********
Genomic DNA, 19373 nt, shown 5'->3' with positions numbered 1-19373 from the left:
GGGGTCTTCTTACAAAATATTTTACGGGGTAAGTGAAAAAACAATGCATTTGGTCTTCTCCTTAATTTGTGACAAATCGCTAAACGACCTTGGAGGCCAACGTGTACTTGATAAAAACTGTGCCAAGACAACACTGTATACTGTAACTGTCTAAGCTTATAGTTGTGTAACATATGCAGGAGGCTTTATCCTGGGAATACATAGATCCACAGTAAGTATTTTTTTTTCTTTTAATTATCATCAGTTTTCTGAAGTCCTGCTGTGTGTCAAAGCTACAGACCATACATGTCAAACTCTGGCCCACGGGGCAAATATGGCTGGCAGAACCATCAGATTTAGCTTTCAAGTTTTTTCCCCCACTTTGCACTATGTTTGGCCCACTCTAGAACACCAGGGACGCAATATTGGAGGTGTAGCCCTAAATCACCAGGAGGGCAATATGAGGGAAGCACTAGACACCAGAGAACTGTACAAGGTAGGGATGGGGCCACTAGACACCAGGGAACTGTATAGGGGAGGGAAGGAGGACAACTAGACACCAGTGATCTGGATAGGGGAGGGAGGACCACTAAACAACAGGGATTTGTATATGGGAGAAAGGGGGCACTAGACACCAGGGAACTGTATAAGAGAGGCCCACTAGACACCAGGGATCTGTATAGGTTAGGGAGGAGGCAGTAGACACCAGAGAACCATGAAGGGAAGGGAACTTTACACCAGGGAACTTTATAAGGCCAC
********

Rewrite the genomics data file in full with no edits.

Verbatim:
Genomic DNA, 19373 nt, shown 5'->3' with positions numbered 1-19373 from the left:
GGGGTCTTCTTACAAAATATTTTACGGGGTAAGTGAAAAAACAATGCATTTGGTCTTCTCCTTAATTTGTGACAAATCGCTAAACGACCTTGGAGGCCAACGTGTACTTGATAAAAACTGTGCCAAGACAACACTGTATACTGTAACTGTCTAAGCTTATAGTTGTGTAACATATGCAGGAGGCTTTATCCTGGGAATACATAGATCCACAGTAAGTATTTTTTTTTCTTTTAATTATCATCAGTTTTCTGAAGTCCTGCTGTGTGTCAAAGCTACAGACCATACATGTCAAACTCTGGCCCACGGGGCAAATATGGCTGGCAGAACCATCAGATTTAGCTTTCAAGTTTTTTCCCCCACTTTGCACTATGTTTGGCCCACTCTAGAACACCAGGGACGCAATATTGGAGGTGTAGCCCTAAATCACCAGGAGGGCAATATGAGGGAAGCACTAGACACCAGAGAACTGTACAAGGTAGGGATGGGGCCACTAGACACCAGGGAACTGTATAGGGGAGGGAAGGAGGACAACTAGACACCAGTGATCTGGATAGGGGAGGGAGGACCACTAAACAACAGGGATTTGTATATGGGAGAAAGGGGGCACTAGACACCAGGGAACTGTATAAGAGAGGCCCACTAGACACCAGGGATCTGTATAGGTTAGGGAGGAGGCAGTAGACACCAGAGAACCATGAAGGGAAGGGAACTTTACACCAGGGAACTTTATAAGGCCAC